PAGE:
Egypt: Is Mandatory Conscription Pro-Democracy?

Watching the situation in Egypt, I’ve been struck repeatedly by how the Army has behaved. Today the Egyptian Army announced that it won’t use force against protesters.  Earlier in the protests, we saw reports of Egyptian soldiers shaking hands with protesters and inviting them onto their tanks.

An Egyptian army Captain identified as Ihab Fathi holds the national flag and salutes while being carried by demonstrators during a protest in Tahrir Square in Cairo on January 31, 2011, on the seventh day of mass protests calling for the removal of President Hosni Mubarak.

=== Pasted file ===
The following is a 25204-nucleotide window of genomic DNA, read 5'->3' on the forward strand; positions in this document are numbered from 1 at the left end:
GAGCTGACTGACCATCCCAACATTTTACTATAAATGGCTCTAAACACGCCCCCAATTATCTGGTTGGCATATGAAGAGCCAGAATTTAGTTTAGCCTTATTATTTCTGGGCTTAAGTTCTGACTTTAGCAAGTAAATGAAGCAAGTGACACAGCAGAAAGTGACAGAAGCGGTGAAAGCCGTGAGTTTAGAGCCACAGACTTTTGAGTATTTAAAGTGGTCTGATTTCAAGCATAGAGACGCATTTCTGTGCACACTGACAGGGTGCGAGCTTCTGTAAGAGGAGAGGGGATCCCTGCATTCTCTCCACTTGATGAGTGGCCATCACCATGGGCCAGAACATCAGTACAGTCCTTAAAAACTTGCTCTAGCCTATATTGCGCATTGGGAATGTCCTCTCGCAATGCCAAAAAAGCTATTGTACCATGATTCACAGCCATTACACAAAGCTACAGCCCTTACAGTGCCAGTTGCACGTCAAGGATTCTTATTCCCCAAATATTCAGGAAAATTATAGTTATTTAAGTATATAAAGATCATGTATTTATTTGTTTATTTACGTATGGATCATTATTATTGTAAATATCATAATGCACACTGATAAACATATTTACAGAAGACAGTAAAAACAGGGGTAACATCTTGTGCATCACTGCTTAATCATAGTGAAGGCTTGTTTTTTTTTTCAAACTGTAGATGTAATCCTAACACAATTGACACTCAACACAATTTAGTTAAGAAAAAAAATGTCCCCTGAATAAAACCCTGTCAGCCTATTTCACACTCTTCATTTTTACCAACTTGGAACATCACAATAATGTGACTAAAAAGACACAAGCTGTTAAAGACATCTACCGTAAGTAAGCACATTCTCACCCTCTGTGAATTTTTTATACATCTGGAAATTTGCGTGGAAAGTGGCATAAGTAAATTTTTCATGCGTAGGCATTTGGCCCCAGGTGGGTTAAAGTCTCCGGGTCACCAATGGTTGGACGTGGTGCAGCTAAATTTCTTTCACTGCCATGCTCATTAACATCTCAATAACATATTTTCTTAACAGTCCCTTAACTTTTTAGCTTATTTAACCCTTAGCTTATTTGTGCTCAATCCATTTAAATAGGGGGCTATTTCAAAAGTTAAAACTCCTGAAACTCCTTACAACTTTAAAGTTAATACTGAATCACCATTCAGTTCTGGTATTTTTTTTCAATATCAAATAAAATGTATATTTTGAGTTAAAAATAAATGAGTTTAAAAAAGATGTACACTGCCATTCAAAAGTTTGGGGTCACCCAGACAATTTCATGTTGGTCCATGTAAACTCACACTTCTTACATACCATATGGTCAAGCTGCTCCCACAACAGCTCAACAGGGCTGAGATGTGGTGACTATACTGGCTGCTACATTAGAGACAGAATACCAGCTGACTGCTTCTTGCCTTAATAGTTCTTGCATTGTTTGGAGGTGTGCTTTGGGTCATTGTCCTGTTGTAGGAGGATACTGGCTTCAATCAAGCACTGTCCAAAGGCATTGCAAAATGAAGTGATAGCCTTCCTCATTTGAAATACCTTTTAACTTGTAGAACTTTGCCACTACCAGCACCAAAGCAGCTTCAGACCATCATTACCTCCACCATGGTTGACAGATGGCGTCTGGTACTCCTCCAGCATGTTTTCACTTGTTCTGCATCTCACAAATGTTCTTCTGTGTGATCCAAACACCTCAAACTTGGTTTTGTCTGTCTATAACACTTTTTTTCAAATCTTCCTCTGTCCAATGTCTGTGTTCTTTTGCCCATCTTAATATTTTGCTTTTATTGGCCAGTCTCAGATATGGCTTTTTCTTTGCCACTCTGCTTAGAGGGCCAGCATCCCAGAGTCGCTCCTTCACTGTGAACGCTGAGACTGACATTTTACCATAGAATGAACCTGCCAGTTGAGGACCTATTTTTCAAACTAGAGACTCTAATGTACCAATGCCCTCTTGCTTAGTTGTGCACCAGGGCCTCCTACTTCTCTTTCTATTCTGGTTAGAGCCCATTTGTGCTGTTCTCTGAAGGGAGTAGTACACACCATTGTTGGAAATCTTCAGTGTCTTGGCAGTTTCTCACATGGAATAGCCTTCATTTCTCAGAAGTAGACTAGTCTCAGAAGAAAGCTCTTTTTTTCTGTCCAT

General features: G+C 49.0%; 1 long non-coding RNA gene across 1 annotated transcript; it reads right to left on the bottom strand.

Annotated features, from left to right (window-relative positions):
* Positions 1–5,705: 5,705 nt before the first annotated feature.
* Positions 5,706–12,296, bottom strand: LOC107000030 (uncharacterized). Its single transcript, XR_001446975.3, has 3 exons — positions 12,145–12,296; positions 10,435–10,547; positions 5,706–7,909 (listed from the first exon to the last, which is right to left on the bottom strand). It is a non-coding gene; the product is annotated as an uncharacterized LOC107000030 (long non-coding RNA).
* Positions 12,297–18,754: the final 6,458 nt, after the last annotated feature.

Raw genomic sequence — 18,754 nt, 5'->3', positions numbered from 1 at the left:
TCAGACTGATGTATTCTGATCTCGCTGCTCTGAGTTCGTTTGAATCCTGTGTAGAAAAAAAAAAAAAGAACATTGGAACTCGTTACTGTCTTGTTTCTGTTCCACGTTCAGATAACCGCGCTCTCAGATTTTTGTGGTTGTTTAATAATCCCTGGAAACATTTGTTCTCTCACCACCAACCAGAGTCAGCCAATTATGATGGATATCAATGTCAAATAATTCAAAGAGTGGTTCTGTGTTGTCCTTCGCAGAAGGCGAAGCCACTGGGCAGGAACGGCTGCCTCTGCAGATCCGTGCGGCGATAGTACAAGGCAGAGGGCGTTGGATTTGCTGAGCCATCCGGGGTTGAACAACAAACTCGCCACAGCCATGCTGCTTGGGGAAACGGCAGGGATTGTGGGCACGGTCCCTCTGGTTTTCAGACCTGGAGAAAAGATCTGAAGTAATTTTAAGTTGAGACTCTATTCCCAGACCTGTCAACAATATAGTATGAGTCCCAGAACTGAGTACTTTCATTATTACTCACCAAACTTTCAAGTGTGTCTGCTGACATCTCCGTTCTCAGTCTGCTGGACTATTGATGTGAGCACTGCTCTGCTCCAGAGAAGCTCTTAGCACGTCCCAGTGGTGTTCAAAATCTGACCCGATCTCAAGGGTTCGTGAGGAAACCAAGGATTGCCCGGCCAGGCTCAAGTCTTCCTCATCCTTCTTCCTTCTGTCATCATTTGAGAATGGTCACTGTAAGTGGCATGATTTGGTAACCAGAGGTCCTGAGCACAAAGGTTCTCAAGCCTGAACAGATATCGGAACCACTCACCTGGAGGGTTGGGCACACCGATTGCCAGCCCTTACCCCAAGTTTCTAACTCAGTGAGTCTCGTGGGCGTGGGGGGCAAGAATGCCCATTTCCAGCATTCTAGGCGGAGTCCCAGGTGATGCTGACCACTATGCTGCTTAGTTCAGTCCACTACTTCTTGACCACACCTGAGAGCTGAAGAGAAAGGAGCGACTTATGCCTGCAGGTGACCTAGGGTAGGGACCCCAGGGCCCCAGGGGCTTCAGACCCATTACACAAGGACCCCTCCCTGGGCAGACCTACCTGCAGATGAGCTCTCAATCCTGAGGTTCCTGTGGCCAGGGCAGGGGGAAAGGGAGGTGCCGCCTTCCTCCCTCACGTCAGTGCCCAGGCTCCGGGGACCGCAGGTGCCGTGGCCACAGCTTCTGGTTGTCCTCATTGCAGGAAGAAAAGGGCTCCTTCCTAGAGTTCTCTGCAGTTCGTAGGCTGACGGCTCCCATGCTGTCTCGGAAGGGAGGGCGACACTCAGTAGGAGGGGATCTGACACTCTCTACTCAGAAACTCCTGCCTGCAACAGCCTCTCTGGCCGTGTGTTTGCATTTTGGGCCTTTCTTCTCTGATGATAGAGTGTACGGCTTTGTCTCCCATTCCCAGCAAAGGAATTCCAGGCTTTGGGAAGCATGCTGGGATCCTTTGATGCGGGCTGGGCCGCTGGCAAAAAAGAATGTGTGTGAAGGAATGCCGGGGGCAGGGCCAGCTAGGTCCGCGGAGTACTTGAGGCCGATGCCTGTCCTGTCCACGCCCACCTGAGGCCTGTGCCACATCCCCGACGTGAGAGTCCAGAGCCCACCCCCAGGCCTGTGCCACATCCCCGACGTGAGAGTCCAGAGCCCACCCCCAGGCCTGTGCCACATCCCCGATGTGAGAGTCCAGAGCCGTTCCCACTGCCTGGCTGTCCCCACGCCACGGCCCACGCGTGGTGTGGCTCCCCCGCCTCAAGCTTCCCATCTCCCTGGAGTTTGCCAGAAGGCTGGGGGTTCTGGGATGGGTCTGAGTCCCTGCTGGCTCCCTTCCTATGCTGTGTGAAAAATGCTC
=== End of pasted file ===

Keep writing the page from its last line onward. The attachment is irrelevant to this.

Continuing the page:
Above: An Egyptian soldier is held aloft by a crowd of protesters in Cairo.

By contrast, both the regular Police and State Security were fairly brutal in attempting to repress the protests.   Egypt, like many other countries, has mandatory conscription.   Whereas certain people specifically seek out roles in the police force, effectively self-selecting for certain ideologies or personality types, the lower ranks of the Army reflect a fuller cross-section of Egyptian society, and if anything are likely to tilt towards the poor.

I wonder:  does that fact explain anything about the behavior of the Egyptian Army in this situation?   The Generals in Egypt are unlikely to represent such a broad cross section, but they might reasonably wonder whether their troops actually would fire on protesters if ordered to do so.

Could it be that mandatory conscription is pro-democracy?   I’d love to hear your thoughts below.